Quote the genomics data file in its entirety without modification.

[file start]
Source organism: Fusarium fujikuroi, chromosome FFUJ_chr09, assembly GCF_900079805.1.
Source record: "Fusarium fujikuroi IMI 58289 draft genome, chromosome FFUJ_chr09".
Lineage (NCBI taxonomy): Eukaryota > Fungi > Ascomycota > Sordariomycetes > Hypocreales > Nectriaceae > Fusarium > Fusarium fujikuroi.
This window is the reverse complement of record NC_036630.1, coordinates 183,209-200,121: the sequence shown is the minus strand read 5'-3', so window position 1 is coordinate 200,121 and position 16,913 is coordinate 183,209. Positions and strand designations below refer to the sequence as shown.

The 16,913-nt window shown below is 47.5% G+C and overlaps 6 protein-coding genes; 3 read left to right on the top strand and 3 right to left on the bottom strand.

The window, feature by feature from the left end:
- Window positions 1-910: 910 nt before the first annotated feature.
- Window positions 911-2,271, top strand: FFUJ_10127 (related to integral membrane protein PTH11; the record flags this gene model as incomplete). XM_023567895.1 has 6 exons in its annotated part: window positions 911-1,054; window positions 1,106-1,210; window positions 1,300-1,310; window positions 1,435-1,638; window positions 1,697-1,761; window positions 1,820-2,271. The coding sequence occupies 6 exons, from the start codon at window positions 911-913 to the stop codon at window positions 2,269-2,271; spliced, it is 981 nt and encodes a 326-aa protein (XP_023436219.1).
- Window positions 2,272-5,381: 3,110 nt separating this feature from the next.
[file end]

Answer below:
Source organism: Fusarium fujikuroi, chromosome FFUJ_chr09, assembly GCF_900079805.1.
Source record: "Fusarium fujikuroi IMI 58289 draft genome, chromosome FFUJ_chr09".
Lineage (NCBI taxonomy): Eukaryota > Fungi > Ascomycota > Sordariomycetes > Hypocreales > Nectriaceae > Fusarium > Fusarium fujikuroi.
This window is the reverse complement of record NC_036630.1, coordinates 183,209-200,121: the sequence shown is the minus strand read 5'-3', so window position 1 is coordinate 200,121 and position 16,913 is coordinate 183,209. Positions and strand designations below refer to the sequence as shown.

The 16,913-nt window shown below is 47.5% G+C and overlaps 6 protein-coding genes; 3 read left to right on the top strand and 3 right to left on the bottom strand.

The window, feature by feature from the left end:
- Window positions 1-910: 910 nt before the first annotated feature.
- Window positions 911-2,271, top strand: FFUJ_10127 (related to integral membrane protein PTH11; the record flags this gene model as incomplete). XM_023567895.1 has 6 exons in its annotated part: window positions 911-1,054; window positions 1,106-1,210; window positions 1,300-1,310; window positions 1,435-1,638; window positions 1,697-1,761; window positions 1,820-2,271. The coding sequence occupies 6 exons, from the start codon at window positions 911-913 to the stop codon at window positions 2,269-2,271; spliced, it is 981 nt and encodes a 326-aa protein (XP_023436219.1).
- Window positions 2,272-5,381: 3,110 nt separating this feature from the next.